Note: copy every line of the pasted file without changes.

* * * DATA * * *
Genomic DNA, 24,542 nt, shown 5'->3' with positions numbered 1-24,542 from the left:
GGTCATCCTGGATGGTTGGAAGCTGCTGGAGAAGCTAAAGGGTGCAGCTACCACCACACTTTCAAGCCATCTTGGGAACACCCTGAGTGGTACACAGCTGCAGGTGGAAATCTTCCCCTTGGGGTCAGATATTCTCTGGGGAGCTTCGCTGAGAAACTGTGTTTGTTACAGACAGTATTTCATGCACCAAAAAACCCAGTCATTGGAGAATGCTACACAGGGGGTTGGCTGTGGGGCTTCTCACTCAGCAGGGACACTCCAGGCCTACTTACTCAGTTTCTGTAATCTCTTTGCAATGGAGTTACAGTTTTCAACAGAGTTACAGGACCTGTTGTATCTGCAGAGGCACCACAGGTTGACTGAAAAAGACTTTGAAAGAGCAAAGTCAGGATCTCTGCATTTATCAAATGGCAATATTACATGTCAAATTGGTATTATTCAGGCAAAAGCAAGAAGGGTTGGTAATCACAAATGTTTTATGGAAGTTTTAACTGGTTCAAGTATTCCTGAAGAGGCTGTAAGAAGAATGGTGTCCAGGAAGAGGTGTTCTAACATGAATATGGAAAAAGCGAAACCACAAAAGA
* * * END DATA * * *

Genomic DNA, 24,542 nt, shown 5'->3' with positions numbered 1-24,542 from the left:
GGTCATCCTGGATGGTTGGAAGCTGCTGGAGAAGCTAAAGGGTGCAGCTACCACCACACTTTCAAGCCATCTTGGGAACACCCTGAGTGGTACACAGCTGCAGGTGGAAATCTTCCCCTTGGGGTCAGATATTCTCTGGGGAGCTTCGCTGAGAAACTGTGTTTGTTACAGACAGTATTTCATGCACCAAAAAACCCAGTCATTGGAGAATGCTACACAGGGGGTTGGCTGTGGGGCTTCTCACTCAGCAGGGACACTCCAGGCCTACTTACTCAGTTTCTGTAATCTCTTTGCAATGGAGTTACAGTTTTCAACAGAGTTACAGGACCTGTTGTATCTGCAGAGGCACCACAGGTTGACTGAAAAAGACTTTGAAAGAGCAAAGTCAGGATCTCTGCATTTATCAAATGGCAATATTACATGTCAAATTGGTATTATTCAGGCAAAAGCAAGAAGGGTTGGTAATCACAAATGTTTTATGGAAGTTTTAACTGGTTCAAGTATTCCTGAAGAGGCTGTAAGAAGAATGGTGTCCAGGAAGAGGTGTTCTAACATGAATATGGAAAAAGCGAAACCACAAAAGA